Home > Uncategorized > Not My Ox, Yours!

Not My Ox, Yours!

 

The Common Weal in America Has Run Dry?

By Stuart H. Brody

Comments of Stu Brody to Empire Page Roundtable  October 2009.

The question posed to this Roundtable is whether Americans should willingly pay for public benefits of which they will never partake.  In my mind most striking aspect of this question is that it needs be asked at all.  Not that a democratic people shouldn’t debate the role of their commitments to the nation’s collective well being, but that the debate in modern America has taken such a narrow and selfish turn. 

Our very founding and survival was built on enormous compromises to serve union and freedom, even if particular interests were ill served in the short run.   We can point to the Golden Age of the Senate when Henry Clay, the Great Compromiser, and others, stitched together complex regional accommodations to keep the nation together—and allow it to grow—forestalling war for thirty years.

We have a history of sharing the privileges and bounty of our rich nation freely in order to expand prosperity.   DeToqueville marveled at what he termed our volunteerism and boosterism.  Still, today, you can hardly visit an American town or county that does not boast large community service calendars and festivals for public entertainment and community promotion.

We are also a massively generous people–by far the highest per capita contributors to charity in the world, notwithstanding our collective skepticism about forking over tax money each April.

I believe, that deep down, most people hold as one of the blessed privileges of freedom, the free partaking of the grandeur that our wealth has produced. 

The parks of our great cities and our great public monuments and museums offered the world weary urban poor a moment of tranquility in which to nurture their dreams, dreams which, by God’s grace, were realized by so many.

Walking in a national forest, as others have commented, imparts a power of belonging that is unmatched, and diminished, if you have to pay for it.

Yet we live now in a time of stinginess.  From Congress with its earmarks, to Wall Street with its bonuses, the rule of the day is “take the money and run” before anyone catches up with you.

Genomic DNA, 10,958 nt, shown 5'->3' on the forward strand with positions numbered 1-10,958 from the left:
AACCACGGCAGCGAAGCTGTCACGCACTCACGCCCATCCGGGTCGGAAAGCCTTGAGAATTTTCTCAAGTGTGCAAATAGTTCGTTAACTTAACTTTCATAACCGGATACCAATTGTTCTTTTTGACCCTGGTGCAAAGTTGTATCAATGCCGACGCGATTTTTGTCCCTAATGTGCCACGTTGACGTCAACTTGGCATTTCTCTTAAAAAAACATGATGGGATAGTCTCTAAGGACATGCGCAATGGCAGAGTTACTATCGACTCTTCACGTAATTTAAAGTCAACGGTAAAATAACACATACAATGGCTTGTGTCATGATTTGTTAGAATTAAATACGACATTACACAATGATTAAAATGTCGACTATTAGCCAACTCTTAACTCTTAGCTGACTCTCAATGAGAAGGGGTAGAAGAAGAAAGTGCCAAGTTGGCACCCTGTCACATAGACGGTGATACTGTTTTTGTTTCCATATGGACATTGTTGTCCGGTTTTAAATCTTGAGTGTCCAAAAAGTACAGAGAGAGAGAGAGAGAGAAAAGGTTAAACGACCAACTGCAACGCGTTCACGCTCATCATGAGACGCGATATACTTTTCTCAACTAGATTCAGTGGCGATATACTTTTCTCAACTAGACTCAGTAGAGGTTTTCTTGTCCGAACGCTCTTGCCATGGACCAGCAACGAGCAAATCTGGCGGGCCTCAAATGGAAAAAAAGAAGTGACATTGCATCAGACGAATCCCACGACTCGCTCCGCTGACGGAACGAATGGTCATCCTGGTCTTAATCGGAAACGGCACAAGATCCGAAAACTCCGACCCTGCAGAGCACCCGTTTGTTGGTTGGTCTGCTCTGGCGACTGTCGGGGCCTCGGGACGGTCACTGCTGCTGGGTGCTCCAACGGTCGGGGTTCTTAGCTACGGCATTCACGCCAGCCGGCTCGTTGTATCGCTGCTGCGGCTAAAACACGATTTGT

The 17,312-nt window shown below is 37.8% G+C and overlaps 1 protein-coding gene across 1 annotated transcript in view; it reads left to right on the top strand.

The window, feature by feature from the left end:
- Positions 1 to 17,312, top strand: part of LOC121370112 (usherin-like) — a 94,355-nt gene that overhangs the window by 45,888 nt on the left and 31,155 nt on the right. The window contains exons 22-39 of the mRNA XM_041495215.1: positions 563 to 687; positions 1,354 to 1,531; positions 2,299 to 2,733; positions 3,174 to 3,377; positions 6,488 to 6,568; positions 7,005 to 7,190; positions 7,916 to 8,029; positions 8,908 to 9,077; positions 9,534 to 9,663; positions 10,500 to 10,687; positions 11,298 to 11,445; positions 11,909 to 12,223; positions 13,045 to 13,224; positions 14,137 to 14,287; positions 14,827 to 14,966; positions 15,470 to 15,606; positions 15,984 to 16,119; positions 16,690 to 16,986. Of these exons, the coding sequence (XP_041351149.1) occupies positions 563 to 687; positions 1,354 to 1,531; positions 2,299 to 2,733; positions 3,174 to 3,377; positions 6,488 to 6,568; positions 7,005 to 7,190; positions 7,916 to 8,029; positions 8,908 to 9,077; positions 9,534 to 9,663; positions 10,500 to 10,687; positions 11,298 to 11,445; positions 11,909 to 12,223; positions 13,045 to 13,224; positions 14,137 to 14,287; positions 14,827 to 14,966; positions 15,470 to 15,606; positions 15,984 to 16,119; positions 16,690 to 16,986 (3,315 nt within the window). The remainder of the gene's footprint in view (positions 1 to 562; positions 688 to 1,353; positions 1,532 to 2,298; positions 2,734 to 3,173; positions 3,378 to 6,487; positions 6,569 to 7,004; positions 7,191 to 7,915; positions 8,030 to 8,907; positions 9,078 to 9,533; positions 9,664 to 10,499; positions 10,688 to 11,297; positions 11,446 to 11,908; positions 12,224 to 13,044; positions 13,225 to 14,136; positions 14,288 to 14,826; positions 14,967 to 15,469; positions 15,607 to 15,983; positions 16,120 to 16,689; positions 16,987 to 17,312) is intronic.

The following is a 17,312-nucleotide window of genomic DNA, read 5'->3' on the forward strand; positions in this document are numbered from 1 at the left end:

Just weeks ago, Senator John Kyle from Arizona actually complained in a Senate Committee debate on health care that he was required to pay for a health care policy that included maternity benefits since he would never use them.

In our own state, the best plans to fund the  MTA which fuels our most potent economic machine—the City of New York—fell victim to the narrowest of selfish interests in our legislature.

Like a family bitterly divided over a contested will, in America, the bonds of common devotion have been loosened by fierce and mindless emotion, and often it’s our politicians leading this desperate movement.  Too many cloak narrow interests with passionate rhetoric while subjecting anyone who disagrees with them to intemperate and often vile denunciation. 

How can such men and women summon the grace and generosity to provide for the general welfare and inspire others to achieve what Jefferson called the most noble ambition of free men:  pursuing individual happiness while contributing to the collective well being.

Perhaps they can learn something of public courage from Supervisor Mary Ellen Keith of tiny Franklin, New York who was voted out of office twenty years ago for spending the last remaining federal revenue sharing funds to purchase land for a park, instead of putting it in to the General Fund, because she wanted “something lasting.” 

Now, in her eighties, and freshly returned to office, she spends every summer morning making 100 sandwiches for the sons and daughters of her electors, grateful for her foresight.

Advertisements
  1. No comments yet.
  1. No trackbacks yet.

Leave a Reply

Fill in your details below or click an icon to log in:

WordPress.com Logo

You are commenting using your WordPress.com account. Log Out /  Change )

Google+ photo

You are commenting using your Google+ account. Log Out /  Change )

Twitter picture

You are commenting using your Twitter account. Log Out /  Change )

Facebook photo

You are commenting using your Facebook account. Log Out /  Change )

w

Connecting to %s

%d bloggers like this: